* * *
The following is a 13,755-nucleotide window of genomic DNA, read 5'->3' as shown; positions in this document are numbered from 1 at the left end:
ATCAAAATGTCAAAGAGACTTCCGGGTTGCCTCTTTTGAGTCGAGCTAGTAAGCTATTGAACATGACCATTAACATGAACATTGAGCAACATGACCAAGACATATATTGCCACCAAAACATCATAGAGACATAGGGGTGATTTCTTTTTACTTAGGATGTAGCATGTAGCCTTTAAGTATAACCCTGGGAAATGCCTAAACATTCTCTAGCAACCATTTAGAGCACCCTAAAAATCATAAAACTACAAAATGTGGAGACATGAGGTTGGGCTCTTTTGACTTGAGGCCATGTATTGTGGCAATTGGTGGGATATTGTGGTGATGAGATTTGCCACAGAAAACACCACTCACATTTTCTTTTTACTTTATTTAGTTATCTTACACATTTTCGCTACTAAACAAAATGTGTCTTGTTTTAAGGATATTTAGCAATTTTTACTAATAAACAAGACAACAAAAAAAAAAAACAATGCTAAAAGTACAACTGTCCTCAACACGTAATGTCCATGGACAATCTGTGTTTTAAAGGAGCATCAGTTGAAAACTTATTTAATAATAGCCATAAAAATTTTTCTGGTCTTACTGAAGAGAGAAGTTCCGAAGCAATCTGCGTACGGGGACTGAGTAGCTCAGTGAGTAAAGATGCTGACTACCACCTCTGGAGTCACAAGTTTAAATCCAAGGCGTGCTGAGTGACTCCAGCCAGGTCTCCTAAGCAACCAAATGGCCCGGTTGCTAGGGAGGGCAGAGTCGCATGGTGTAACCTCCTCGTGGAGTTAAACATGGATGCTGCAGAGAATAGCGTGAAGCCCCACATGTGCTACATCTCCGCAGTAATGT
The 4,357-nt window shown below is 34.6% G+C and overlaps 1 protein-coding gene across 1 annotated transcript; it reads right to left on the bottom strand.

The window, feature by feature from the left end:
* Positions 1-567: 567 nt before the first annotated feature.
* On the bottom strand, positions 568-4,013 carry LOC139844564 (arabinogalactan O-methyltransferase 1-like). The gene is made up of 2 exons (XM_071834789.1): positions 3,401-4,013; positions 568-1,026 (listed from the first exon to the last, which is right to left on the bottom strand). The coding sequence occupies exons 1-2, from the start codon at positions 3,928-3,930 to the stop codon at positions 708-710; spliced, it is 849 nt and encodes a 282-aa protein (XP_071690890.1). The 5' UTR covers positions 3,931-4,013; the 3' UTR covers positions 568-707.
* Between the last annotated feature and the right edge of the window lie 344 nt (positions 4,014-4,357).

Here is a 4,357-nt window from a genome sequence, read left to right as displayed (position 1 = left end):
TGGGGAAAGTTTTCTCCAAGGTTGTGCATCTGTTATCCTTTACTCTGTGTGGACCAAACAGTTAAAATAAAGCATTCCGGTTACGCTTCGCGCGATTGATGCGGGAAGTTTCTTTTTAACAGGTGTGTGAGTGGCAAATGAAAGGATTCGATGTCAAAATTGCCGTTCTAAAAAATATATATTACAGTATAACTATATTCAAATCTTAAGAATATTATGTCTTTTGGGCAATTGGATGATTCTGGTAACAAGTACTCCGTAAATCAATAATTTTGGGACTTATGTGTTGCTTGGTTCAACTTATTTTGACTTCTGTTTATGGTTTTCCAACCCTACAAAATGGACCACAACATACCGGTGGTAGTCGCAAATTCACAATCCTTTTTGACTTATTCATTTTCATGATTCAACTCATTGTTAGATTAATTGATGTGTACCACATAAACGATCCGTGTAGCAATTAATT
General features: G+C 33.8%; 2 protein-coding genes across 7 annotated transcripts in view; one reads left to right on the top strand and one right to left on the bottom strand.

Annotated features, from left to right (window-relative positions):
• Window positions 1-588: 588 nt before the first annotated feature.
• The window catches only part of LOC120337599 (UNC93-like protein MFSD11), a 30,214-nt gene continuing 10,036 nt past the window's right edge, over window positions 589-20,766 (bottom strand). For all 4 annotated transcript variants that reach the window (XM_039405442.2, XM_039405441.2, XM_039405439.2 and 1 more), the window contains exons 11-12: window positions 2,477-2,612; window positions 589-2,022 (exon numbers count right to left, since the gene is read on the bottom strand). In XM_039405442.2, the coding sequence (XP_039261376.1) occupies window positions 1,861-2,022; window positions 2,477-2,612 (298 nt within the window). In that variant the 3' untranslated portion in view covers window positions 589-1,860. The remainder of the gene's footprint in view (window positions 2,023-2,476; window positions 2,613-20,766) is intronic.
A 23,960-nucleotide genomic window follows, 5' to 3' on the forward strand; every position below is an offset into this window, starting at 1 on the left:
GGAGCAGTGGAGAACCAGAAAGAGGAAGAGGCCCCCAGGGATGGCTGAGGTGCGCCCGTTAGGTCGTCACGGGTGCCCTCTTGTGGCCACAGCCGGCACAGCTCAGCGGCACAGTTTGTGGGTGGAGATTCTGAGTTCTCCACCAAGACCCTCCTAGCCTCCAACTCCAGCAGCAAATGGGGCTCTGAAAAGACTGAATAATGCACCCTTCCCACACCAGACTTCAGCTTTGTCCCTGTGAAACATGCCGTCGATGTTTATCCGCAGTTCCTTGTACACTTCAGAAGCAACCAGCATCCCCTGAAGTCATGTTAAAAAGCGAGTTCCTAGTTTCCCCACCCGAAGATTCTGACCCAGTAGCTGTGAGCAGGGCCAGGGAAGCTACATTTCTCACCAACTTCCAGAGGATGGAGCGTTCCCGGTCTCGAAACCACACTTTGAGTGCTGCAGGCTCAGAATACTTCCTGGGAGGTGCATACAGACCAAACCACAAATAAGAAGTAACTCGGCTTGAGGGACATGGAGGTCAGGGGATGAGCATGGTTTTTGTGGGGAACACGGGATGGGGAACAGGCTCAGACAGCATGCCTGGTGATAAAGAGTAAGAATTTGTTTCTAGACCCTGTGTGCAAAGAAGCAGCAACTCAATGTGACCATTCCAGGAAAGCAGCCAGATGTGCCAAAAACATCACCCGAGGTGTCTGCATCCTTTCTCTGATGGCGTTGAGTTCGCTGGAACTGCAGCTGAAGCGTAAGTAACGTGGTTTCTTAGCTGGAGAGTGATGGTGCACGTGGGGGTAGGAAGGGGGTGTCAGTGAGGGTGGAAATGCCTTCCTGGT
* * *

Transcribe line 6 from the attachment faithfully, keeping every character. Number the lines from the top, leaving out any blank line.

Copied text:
* On the bottom strand, positions 568-4,013 carry LOC139844564 (arabinogalactan O-methyltransferase 1-like). The gene is made up of 2 exons (XM_071834789.1): positions 3,401-4,013; positions 568-1,026 (listed from the first exon to the last, which is right to left on the bottom strand). The coding sequence occupies exons 1-2, from the start codon at positions 3,928-3,930 to the stop codon at positions 708-710; spliced, it is 849 nt and encodes a 282-aa protein (XP_071690890.1). The 5' UTR covers positions 3,931-4,013; the 3' UTR covers positions 568-707.